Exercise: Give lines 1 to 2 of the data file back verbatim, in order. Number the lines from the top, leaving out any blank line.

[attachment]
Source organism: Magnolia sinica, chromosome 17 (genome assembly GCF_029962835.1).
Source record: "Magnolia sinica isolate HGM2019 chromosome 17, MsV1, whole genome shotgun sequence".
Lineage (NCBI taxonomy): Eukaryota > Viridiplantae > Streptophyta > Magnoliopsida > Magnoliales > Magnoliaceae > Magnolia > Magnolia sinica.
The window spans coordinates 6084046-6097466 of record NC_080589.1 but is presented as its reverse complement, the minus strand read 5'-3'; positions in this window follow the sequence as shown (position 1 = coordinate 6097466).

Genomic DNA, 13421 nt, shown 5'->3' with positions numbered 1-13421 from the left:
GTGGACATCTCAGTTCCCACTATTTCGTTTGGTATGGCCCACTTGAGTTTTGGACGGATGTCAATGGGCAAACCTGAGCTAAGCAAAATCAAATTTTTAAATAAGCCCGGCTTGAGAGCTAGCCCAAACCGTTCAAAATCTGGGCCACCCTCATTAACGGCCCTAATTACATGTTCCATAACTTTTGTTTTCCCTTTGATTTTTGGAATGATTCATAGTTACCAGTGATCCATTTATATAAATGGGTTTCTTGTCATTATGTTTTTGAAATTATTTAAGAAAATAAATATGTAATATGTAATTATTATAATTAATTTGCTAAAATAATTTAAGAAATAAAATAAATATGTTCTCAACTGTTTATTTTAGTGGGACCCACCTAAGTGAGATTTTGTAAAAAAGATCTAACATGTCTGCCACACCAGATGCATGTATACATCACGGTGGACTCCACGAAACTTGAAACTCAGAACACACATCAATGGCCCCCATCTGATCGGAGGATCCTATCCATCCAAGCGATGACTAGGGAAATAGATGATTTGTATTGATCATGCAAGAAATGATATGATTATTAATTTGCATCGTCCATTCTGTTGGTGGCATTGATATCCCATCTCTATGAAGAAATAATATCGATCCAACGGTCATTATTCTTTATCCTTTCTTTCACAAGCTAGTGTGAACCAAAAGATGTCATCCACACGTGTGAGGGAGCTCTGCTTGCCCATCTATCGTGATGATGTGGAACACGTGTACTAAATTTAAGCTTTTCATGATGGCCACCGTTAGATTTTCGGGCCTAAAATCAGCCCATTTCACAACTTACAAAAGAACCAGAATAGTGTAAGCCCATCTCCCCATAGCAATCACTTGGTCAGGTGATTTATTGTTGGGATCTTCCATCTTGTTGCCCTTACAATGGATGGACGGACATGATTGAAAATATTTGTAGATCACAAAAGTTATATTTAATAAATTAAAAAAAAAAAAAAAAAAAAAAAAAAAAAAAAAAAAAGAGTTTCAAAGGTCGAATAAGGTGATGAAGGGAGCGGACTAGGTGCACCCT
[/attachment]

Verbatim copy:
Source organism: Magnolia sinica, chromosome 17 (genome assembly GCF_029962835.1).
Source record: "Magnolia sinica isolate HGM2019 chromosome 17, MsV1, whole genome shotgun sequence".